A group of Southern Resident killer whales with Mt Baker in the distance.
Photo courtesy of Suzanne Huot.

K 21 Cappuccino was last seen on July 28, struggling against the incoming tide in the Strait of Juan de Fuca, off the southern tip of Vancouver Island. He was severely emaciated, with a collapsed dorsal fin.

According to Wild Orca’s Science & Research Director, Dr. Giles, his condition was, “possibly the worst in which a living Southern Resident killer whale has ever been seen.” However, she noted that, “without fecal or breath samples collected in these final hours, or without his deceased body upon which to carry out a necropsy, we cannot say we know all the factors that led to his shocking condition, despite speculation to the contrary.”

She continues, “So, here’s what we can say: K21 was just 35 when he died, yet J1 Ruffles and L41 Mega are known to have collectively fathered 13 calves after their 35th birthdays.” In fact, J1’s last known calf was born the year he died, aged 59.

We know that Southern Resident females have lived to 80+, and males to 50+, so a recent study showing average lifespans are closer to 55 for females and 35 for males is very disturbing, and yet as J1 and 7 other males have shown, it is not only possible to live much longer, but these older males are also more likely to father calves.

As Dr. Giles notes, “these average lifespans are based on half a century of study, and this likely during some of the hardest salmon fishing years this community of killer whales has ever experienced. We don’t know what their lifespan was prior to industrial fishing, dams or deforestation, but some animals have shown us what their potential maximum age is.  So we shouldn’t just say that dying aged 35 is normal, or just call this a natural ending of a long life. K21’s death was neither.”

K21 disappeared in a waterway historically transited by the Southern Residents following Chinook, heading “home” to spawn in Salish Sea rivers. This route was barely used by these killer whales in the summer of 2021—another record-setting year in progress, marked by their weekly absence, not daily presence. This “resident” foraging area, after which this population is named, is now a food desert—with Salish Sea Chinook on the brink of extinction due to human impacts.

“The persistent absence of predator and prey” explained Dr. Giles, “is a signal that the Salish Sea ecosystem is out of balance, and is unable to support predators at the top of the food chain. This should trigger alarm and action, not just an acceptance that these endangered killer whales must now look for food elsewhere.”

Unfortunately, eight populations of West Coast Chinook are on the Endangered Species list, with others set to follow. These killer whales rely on a diverse supply of Chinook from rivers from Alaska to California, and most populations of Chinook are struggling for survival. It’s no coincidence that the Southern Residents are also.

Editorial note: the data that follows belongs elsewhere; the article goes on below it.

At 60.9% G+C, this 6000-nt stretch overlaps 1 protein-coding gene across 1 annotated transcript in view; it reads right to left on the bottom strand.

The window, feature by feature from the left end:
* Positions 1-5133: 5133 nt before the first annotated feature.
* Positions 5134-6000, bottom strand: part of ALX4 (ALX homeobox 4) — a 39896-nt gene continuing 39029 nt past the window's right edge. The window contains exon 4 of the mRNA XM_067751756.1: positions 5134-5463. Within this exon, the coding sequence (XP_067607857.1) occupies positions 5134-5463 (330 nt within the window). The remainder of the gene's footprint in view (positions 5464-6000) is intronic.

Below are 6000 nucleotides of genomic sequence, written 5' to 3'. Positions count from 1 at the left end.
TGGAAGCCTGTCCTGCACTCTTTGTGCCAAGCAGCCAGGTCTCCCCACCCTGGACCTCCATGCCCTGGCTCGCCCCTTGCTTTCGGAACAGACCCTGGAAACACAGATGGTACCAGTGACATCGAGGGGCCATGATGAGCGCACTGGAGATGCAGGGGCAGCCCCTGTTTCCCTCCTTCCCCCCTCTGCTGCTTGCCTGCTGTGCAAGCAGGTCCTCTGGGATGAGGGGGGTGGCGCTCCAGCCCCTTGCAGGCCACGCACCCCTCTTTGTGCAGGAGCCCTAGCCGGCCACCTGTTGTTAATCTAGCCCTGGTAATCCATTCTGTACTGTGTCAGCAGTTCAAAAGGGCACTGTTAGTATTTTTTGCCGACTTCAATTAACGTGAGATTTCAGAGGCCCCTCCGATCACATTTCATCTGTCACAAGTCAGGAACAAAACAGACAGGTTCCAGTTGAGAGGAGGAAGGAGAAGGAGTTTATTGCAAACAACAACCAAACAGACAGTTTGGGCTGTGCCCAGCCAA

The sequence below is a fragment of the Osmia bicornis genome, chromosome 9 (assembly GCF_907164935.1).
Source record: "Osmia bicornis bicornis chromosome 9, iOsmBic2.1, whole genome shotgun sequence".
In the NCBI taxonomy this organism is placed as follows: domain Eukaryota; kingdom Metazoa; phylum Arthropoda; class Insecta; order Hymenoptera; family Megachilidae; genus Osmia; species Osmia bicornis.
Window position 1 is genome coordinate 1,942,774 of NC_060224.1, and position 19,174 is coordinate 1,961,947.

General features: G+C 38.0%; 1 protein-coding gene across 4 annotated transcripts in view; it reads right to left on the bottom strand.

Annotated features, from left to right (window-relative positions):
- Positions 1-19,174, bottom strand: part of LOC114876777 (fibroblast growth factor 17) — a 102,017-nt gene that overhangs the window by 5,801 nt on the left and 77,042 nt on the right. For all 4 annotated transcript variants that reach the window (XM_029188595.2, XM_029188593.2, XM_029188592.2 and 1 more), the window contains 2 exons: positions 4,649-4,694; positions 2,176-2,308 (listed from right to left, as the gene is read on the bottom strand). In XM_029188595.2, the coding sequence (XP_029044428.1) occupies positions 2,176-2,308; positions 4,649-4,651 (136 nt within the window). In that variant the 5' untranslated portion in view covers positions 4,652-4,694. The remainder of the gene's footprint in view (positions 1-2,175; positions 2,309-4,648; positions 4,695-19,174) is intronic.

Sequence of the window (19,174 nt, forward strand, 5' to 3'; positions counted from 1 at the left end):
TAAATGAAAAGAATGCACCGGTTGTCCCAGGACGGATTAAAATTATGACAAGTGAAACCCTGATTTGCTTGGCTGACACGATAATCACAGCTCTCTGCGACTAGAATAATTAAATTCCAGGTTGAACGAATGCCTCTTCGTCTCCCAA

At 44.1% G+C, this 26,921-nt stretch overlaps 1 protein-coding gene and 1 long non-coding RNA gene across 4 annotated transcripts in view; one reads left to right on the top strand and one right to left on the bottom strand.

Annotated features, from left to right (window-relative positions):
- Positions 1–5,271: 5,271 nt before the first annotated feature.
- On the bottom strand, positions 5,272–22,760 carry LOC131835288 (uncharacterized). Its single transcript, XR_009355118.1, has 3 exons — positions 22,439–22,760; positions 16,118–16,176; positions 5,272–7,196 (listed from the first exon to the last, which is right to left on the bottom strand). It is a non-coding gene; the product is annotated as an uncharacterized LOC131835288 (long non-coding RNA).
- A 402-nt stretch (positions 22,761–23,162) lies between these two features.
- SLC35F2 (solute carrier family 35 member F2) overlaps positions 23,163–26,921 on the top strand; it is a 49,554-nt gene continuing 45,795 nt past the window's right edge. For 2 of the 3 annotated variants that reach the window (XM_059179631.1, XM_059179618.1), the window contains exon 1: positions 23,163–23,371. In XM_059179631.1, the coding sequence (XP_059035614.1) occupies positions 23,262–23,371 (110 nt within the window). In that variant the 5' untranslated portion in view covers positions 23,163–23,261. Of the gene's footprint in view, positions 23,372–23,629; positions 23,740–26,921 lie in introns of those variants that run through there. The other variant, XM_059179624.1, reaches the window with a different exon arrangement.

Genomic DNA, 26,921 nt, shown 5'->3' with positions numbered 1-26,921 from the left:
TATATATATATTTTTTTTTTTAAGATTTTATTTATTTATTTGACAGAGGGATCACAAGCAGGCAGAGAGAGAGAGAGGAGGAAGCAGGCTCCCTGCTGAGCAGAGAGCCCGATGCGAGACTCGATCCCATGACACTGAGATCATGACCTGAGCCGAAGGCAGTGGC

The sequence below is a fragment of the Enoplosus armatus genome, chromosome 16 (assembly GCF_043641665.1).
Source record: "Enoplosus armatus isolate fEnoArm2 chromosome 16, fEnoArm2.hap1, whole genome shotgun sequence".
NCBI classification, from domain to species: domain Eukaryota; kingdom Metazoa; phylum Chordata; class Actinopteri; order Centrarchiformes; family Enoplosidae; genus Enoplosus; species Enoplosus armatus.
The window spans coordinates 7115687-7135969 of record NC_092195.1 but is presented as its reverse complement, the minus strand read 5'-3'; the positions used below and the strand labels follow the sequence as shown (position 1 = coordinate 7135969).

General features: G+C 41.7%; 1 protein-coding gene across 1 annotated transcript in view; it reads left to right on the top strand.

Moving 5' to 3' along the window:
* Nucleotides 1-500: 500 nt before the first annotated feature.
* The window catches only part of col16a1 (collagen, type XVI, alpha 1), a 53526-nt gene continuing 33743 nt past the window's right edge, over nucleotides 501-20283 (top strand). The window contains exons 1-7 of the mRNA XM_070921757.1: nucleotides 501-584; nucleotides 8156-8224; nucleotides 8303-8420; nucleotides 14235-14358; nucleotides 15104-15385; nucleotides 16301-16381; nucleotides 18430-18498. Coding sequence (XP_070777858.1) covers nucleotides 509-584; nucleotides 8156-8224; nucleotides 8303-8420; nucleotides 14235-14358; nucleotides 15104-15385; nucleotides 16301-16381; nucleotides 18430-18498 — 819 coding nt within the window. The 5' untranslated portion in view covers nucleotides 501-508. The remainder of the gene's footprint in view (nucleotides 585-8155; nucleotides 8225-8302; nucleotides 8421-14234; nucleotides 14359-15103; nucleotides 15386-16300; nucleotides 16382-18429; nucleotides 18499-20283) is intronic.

Over the last decade, there has been an unsustainable loss of important animals of prime breeding-age—like K21—in addition to the deaths of the next generation—youngsters under five years of age. When coupled with a known 69% miscarriage rate, and early death of newborns, both linked to malnutrition—as shown in Dr. Giles work with the University of Washington—this community struggles to survive when their deaths far outpace births.

Transient killer whales hunting marine mammals in these same waters are living on average 10 years longer than their salmon-dependent cousins, and their populations are increasing—their prey being abundant, rather than endangered.

“This shows” said Dr. Giles, “that if we made more Chinook available to these killer whales, they would likely be healthier and more resilient—less susceptible to disease, and the impacts from vessels—noise and disturbance—and toxicants both in the environment and their prey.”

Today the population totals just 74, with 6 known births, but 15 deaths in the last 5 years. Not all animals were seen in their final weeks or days, but six of them, like K21, showed signs of emaciation, including peanut-head, a condition that indicates malnutrition, often immediately prior to death.

It is imperative that the U.S. government commit to the reduction of Chinook salmon fishing, and allow more foraging opportunities for killer whales immediately. A comprehensive plan comparable to Canada’s newly launched Pacific Salmon Strategy Initiative is the only way forward to save Chinook salmon, killer whales, and a West Coast economy that relies on both.

Dr. Giles stresses, “we must not begin to normalize deaths, births, absence or presence of the endangered Southern Resident killer whales. By constantly shifting baselines this way, we are creating a new normal. The best way forward is to restore healthy ecosystems, shaped by healthy predators. This would be normal.”